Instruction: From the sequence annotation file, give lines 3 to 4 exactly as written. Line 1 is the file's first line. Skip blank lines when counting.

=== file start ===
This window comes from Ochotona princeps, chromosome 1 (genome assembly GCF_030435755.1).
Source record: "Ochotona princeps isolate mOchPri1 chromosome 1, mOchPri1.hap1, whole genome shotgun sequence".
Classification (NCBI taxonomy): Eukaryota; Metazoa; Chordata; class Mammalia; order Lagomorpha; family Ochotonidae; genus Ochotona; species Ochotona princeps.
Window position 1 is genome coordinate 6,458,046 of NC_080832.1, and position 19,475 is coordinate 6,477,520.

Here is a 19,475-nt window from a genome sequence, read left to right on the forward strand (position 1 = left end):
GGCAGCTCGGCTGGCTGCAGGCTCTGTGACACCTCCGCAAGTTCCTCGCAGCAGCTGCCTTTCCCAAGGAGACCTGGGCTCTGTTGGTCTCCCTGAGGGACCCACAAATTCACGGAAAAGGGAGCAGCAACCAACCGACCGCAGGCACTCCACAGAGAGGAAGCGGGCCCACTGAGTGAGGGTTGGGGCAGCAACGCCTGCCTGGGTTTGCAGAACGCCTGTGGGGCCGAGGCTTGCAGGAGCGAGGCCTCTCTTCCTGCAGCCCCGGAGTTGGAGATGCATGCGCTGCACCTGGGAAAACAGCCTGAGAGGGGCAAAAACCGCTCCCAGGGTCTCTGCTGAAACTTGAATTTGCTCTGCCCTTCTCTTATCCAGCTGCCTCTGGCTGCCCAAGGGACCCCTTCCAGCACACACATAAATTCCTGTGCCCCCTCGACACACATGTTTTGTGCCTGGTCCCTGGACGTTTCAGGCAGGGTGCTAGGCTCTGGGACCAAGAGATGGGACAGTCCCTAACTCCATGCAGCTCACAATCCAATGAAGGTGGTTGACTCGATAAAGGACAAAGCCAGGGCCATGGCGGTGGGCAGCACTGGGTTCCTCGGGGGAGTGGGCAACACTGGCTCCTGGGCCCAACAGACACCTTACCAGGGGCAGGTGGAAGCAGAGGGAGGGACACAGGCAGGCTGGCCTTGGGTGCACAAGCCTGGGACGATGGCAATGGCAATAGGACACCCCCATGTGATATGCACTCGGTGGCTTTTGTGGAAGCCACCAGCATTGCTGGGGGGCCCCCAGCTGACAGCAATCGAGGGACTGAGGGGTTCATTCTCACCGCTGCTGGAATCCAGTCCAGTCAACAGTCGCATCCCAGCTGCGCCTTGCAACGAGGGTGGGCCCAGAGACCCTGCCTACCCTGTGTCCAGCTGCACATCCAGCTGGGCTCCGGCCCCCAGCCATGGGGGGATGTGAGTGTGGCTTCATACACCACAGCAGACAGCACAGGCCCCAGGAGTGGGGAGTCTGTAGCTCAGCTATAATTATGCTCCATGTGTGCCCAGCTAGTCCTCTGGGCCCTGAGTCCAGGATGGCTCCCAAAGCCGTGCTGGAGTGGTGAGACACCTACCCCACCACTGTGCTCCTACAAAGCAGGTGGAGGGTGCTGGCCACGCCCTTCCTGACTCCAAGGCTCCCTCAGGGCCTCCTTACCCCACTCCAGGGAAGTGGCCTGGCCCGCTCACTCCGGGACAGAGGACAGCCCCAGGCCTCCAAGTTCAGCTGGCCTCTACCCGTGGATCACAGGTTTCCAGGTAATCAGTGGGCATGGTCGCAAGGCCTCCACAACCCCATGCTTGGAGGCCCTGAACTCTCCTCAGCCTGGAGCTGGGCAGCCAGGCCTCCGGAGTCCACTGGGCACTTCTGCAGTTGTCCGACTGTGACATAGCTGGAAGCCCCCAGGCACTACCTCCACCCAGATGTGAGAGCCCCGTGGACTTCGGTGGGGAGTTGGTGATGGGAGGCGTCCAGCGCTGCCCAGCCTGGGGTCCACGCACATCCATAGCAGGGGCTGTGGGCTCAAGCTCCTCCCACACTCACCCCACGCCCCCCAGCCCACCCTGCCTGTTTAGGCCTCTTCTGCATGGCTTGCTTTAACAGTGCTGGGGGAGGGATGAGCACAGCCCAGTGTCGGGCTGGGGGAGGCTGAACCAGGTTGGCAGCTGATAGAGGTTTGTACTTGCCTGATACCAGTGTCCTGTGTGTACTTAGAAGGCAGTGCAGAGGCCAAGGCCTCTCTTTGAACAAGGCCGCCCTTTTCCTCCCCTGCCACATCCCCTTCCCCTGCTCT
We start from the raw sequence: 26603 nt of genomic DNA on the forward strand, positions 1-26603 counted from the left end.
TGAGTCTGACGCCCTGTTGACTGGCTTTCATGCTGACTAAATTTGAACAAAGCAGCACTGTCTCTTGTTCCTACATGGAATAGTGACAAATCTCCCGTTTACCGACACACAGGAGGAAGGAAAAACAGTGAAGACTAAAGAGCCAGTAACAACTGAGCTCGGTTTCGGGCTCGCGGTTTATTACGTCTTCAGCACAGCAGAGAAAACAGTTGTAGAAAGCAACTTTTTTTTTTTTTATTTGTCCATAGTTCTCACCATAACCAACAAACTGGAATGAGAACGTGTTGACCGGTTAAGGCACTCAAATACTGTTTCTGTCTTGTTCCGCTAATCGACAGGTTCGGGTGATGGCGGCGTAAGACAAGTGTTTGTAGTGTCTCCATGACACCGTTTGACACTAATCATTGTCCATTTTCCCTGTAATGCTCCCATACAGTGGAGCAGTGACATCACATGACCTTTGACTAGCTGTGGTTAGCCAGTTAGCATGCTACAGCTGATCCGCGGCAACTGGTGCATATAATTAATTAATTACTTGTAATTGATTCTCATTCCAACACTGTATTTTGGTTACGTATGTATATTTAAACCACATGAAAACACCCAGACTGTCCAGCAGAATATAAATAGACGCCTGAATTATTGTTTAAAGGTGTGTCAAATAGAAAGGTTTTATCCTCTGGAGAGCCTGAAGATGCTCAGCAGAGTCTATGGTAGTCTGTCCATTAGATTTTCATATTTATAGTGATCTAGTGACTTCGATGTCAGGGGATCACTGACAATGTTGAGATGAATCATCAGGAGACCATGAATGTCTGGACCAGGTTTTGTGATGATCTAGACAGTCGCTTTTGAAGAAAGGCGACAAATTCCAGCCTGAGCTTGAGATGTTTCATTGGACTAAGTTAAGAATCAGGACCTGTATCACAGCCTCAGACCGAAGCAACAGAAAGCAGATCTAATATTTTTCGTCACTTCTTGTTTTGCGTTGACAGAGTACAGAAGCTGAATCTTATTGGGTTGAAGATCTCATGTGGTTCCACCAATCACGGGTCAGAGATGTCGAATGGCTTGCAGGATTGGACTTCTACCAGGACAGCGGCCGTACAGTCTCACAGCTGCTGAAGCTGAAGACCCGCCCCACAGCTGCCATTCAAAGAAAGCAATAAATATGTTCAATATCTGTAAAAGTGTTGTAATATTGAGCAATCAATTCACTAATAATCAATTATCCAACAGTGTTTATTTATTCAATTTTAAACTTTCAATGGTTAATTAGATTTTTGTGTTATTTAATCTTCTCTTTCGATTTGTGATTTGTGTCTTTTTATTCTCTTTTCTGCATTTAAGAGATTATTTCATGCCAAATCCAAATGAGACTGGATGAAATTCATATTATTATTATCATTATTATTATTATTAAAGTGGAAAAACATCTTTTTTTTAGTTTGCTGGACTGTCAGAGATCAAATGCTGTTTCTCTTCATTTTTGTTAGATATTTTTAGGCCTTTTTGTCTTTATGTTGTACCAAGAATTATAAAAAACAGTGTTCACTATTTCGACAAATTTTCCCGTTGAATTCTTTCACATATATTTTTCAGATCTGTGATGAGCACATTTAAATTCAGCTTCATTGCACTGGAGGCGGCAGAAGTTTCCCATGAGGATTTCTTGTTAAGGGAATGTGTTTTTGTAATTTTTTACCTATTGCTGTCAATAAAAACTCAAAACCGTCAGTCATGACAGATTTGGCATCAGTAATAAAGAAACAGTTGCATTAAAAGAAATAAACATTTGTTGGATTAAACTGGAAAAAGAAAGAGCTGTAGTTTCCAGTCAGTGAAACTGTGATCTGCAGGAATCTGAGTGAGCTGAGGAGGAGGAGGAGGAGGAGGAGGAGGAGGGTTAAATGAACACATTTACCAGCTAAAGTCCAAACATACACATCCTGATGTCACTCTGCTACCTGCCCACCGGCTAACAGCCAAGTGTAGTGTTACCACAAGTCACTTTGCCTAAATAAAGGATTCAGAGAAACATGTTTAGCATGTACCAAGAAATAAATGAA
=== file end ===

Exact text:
Classification (NCBI taxonomy): Eukaryota; Metazoa; Chordata; class Mammalia; order Lagomorpha; family Ochotonidae; genus Ochotona; species Ochotona princeps.
Window position 1 is genome coordinate 6,458,046 of NC_080832.1, and position 19,475 is coordinate 6,477,520.